Beaumont commenting on crew weight and experience as a first timer to the event, said: “On average I would say you need a bigger crew. We lost out in the lighter breeze but we were improving. And the good thing is we finished in the top 20, which is what we were aiming for. It was a great experience to attend this event and I learnt a lot. If ever I am fortunate enough to be invited again, I will definitely make sure I practise river sailing because it is so tidal here, and I am not used to that. Also we made it up as we went along really, which highlighted the fact I need to plan things more.”
At this afternoon’s prizegiving at the Royal Corinthian YC, Craig and Roberts were presented with the stunning solid silver scale model of the J Class yacht Endeavour. In his acceptance speech, Craig said he was delighted to have had the honour to sail at this special and unique event once again, and thanked the club’s commodore Robert Coyle, all the sponsors and the race team, including Edwin Buckley and Kim Allen, the organisers and race officers.
Overall Results (top 6 of 25; after 8 races and 1 discard)
1st Merlin Rocket – Nick Craig and Alan Roberts (7pts)
2nd 2000 – Jasper Barnham and Graham Sexton (21pts)
3rd Fireball – Christian Birrell and Richard Anderton (37pts)
4th RS200 – Matt Mee and Emma Norris (40pts)
5th Scorpion – Steve Hall and Oliver Wells (51pts)
6th Streaker – Tom Gillard and James Dawes (57pts)
Report by Sue Pelling
The Endeavour Trophy is a solid silver scale model of the J Class yacht Endeavour presented annually to the Champion of Champions at the Royal Corinthian Yacht Club, Burnham-on-Crouch.
The origin of the trophy stems from Tom Sopwith’s J Class yacht Endeavour, America’s Cup Challenge in 1934. Following a pay dispute and dismissal of his east coast-based professional crew, Sopwith enlisted the help of ‘Tiny’ Mitchell, the Commodore of the Royal Corinthian Yacht Club at the time, to recruit amateur members of the club to form a crew.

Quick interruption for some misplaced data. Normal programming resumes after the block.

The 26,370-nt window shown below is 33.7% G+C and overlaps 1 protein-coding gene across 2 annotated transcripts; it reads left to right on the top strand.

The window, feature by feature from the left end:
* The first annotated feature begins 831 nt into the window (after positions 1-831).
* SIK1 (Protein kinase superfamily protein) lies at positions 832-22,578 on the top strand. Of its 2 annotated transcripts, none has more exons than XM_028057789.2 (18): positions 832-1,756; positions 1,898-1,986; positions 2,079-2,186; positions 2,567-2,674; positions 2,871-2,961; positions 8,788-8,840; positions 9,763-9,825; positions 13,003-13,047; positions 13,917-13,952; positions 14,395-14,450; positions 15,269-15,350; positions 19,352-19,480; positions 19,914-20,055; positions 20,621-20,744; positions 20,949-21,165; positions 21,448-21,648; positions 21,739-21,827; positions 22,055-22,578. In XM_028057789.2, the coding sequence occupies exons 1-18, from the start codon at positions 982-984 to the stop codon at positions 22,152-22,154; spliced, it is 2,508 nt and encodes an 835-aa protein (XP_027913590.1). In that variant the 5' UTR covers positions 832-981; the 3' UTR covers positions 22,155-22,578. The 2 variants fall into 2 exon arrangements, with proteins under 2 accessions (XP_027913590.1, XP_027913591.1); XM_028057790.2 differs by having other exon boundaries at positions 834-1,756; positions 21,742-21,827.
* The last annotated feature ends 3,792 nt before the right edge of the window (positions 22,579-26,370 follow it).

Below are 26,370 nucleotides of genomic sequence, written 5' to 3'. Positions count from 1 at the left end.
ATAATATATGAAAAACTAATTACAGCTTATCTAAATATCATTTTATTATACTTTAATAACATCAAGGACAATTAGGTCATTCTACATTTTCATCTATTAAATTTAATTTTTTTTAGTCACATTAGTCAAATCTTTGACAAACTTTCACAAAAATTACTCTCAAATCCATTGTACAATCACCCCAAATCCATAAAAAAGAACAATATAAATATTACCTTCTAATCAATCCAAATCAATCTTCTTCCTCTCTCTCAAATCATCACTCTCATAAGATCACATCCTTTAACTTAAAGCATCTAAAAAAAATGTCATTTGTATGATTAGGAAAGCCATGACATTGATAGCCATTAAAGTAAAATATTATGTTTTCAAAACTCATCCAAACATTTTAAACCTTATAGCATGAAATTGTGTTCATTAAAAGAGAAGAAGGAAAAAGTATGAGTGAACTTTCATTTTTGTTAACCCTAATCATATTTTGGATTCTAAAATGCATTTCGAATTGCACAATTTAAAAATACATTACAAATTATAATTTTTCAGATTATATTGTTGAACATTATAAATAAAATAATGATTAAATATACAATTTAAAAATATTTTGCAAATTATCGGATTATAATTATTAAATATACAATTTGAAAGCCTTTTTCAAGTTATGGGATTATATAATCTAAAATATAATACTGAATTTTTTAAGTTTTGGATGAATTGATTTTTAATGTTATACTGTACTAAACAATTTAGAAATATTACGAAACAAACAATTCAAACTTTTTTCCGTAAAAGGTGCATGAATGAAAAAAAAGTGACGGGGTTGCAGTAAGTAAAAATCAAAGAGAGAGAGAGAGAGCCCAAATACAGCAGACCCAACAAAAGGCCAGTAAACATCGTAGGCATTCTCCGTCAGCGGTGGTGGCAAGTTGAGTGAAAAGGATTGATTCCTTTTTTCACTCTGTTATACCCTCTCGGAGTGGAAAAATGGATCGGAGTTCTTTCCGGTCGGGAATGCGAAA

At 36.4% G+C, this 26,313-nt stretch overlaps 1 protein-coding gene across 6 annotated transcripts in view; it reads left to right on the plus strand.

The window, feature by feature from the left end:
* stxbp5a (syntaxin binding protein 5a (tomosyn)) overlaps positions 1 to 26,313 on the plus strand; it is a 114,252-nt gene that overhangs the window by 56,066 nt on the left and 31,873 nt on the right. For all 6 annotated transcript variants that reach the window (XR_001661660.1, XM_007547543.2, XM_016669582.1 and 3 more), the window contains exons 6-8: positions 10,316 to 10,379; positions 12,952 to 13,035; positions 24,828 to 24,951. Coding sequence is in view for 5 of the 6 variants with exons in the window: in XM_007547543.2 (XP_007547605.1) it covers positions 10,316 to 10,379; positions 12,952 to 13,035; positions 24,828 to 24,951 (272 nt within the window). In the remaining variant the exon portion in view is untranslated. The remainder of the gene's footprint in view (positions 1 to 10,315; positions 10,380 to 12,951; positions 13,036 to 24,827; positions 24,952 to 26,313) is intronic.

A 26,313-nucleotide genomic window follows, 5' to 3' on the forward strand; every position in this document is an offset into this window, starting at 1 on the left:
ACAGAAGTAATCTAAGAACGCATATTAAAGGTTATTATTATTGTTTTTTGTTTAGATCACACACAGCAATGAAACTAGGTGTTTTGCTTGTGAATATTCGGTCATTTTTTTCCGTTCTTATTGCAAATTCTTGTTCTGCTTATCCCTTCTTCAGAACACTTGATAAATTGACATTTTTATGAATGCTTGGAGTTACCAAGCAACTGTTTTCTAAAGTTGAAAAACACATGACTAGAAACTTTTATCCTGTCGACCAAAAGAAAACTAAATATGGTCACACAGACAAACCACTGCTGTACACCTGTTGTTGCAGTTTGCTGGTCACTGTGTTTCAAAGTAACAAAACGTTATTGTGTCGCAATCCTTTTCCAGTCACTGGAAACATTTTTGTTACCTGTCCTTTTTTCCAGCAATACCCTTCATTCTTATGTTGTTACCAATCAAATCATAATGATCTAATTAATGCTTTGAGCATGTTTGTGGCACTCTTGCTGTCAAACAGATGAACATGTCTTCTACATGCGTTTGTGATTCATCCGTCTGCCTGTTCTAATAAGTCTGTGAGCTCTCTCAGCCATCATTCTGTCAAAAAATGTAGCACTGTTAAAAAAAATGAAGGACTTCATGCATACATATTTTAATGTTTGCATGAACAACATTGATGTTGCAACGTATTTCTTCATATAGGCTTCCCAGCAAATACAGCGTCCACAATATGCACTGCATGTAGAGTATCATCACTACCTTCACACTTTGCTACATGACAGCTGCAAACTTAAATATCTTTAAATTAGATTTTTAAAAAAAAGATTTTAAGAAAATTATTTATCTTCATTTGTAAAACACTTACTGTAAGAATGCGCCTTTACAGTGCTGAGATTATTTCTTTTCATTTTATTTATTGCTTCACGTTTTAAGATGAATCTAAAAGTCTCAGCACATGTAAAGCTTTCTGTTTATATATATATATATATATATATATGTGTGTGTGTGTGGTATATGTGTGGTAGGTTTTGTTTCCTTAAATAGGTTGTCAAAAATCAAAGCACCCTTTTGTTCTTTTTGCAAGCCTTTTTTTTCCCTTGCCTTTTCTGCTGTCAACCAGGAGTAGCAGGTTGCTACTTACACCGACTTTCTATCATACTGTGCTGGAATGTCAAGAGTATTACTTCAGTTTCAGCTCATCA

Although Endeavour won the first two races against Rainbow, and lost the series, this was the closest England ever came to winning the coveted America’s Cup.
Years later, Robin Judah – respected member of the RCYC – was anxious to establish a series of races for dinghy sailors in order to determine the overall dinghy champion of champions from the UK’s most popular dinghy racing classes. Beecher Moore, former Endeavour crew, and marketing man behind the successful dinghy designer Jack Holt, joined Judah in his quest to run this event and presented for the overall winner, his solid silver scale model of the yacht.
The first invitation-only race took place in 1961 and the winners were Peter Bateman and Keith Musto, representing the International Cadet class. The event is now recognised as one of the ultimate achievement in British dinghy racing.
The competition is exceptionally challenging and those who qualify through winning their own class championship, are given the opportunity to race equally talented sailors in this unique, highly demanding two-day event on the River Crouch.
Given the diverse entry, which includes singlehanded, doublehanded, heavy and lightweight crews, and to ensure the racing is as fair as possible, carefully selected, strict one-designs are chosen for the event. The original idea back in 1961 was to use the club’s own fleet of 15 Royal Corinthian One-Designs but they were considered too specialist and would have placed a perpetual limit on the number of entries. The first event was, therefore, sailed in Enterprises.
Since then numerous classes have been used for the event including GP14s, Laser 2s, Larks, Enterprises, and RS400s. The current class is the Ian Howlett-designed Topper Xenon. Not only does this particular design offer an ideal all-up crew weight range of between 18-24 stone (114-152 kilos), but also because it has no class championship, there is no class champion to gain an unfair advantage.